Topical portrait print advertising in London newspapers and the Term Catalogues, 1660-1714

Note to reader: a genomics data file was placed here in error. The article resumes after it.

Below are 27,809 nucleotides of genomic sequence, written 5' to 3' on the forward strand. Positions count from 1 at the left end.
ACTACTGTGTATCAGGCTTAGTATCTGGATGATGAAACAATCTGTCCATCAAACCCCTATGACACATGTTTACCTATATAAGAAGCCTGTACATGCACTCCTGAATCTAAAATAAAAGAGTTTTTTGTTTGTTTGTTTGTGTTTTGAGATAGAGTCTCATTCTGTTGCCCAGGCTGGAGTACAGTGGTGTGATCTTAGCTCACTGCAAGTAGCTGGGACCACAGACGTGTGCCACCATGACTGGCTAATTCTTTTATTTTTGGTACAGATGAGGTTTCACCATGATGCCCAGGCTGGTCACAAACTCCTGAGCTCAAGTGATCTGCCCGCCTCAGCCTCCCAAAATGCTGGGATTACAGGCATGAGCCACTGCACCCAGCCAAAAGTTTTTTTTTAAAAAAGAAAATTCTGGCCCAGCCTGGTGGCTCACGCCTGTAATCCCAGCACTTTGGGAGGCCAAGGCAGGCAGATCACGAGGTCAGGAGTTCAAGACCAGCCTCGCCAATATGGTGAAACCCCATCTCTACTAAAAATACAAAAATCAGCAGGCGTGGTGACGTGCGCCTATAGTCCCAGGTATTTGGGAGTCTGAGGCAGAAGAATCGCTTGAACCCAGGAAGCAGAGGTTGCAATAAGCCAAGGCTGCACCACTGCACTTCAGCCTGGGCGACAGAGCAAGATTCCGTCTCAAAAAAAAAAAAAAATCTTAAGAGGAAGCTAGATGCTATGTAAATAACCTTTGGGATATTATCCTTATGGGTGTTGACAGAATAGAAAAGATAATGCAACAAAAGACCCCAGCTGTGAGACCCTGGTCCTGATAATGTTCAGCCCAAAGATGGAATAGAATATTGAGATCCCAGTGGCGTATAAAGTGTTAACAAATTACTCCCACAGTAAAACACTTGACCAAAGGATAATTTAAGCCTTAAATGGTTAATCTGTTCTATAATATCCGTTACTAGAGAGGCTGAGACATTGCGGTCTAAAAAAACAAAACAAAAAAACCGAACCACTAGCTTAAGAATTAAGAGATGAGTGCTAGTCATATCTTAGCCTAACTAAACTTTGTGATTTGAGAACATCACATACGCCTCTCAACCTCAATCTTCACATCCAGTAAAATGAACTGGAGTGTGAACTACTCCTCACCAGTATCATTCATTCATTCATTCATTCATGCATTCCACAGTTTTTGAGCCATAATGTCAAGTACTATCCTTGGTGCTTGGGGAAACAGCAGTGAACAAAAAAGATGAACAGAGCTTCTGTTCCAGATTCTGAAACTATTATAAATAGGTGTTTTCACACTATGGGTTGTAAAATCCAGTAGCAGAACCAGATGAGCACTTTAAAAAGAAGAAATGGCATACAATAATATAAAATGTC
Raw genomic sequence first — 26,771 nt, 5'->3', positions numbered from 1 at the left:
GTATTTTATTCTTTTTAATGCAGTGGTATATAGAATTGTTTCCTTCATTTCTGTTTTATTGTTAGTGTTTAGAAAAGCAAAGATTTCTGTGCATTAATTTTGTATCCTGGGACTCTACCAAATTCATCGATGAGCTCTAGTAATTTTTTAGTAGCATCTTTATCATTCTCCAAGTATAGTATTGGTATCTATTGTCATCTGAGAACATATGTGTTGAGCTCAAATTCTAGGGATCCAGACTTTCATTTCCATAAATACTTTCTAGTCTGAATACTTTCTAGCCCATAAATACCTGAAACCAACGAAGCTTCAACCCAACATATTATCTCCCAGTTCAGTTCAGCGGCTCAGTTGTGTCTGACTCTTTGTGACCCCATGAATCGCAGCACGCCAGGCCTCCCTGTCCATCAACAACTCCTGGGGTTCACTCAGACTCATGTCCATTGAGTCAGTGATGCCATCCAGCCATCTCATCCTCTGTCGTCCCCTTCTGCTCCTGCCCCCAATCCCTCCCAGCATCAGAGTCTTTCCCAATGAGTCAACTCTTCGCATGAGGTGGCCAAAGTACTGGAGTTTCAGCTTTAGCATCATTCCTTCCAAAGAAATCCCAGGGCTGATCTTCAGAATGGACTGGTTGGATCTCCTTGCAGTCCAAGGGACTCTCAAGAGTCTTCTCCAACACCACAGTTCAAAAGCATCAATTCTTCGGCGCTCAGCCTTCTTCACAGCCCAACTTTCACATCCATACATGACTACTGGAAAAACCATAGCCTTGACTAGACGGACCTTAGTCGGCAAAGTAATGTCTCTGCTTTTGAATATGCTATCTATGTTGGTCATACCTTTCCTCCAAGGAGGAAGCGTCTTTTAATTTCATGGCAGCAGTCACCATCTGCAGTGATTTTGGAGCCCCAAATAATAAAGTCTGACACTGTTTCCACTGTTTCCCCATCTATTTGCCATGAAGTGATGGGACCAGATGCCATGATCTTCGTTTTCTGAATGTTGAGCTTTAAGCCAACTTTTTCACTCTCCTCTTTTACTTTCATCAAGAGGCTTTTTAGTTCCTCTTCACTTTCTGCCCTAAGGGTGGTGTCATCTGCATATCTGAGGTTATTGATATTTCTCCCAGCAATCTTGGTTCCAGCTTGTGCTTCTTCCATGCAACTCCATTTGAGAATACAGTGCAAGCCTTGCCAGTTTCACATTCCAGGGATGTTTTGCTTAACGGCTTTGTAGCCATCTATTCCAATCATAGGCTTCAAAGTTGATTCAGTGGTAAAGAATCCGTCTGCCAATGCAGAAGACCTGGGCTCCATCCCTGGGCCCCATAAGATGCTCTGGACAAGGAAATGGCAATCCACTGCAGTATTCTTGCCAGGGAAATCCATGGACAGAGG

This thesis examines the advertisements for portrait prints that were placed in London newspapers and The Term Catalogues between 1660 and 1714. These notices were instigated by specialist printsellers and a large number of participants in the book trade. The majority of these advertisements were placed when the sitters were topical. In chapters four and five each notice is investigated in the context of the sitter’s reputation at the time of advertising. Portrait prints were advertised in response to some of the most significant political events and concerns of the later seventeenth century. Regular portrait print advertising began with a series of notices that were intimately linked with the Exclusion Crisis and it continued to reflect the changing fortunes of the Stuarts throughout the final period of their rule. The advertisements also testify to newspaper readers' interest in European affairs. Portrait prints were marketed of sitters who fought in the Austro-Turkish war and in Baltic and Northern European conflicts. Chapter six demonstrates that portrait print retailers were not the only advertisers to respond to contemporary events and ideas in this way. Portrait prints were advertised alongside topically motivated notices for maps, playing cards, medals and other goods. The evidence presented here highlights the existence of a visual circulation of news previously unacknowledged by text-based scholars of the Habermasian public sphere.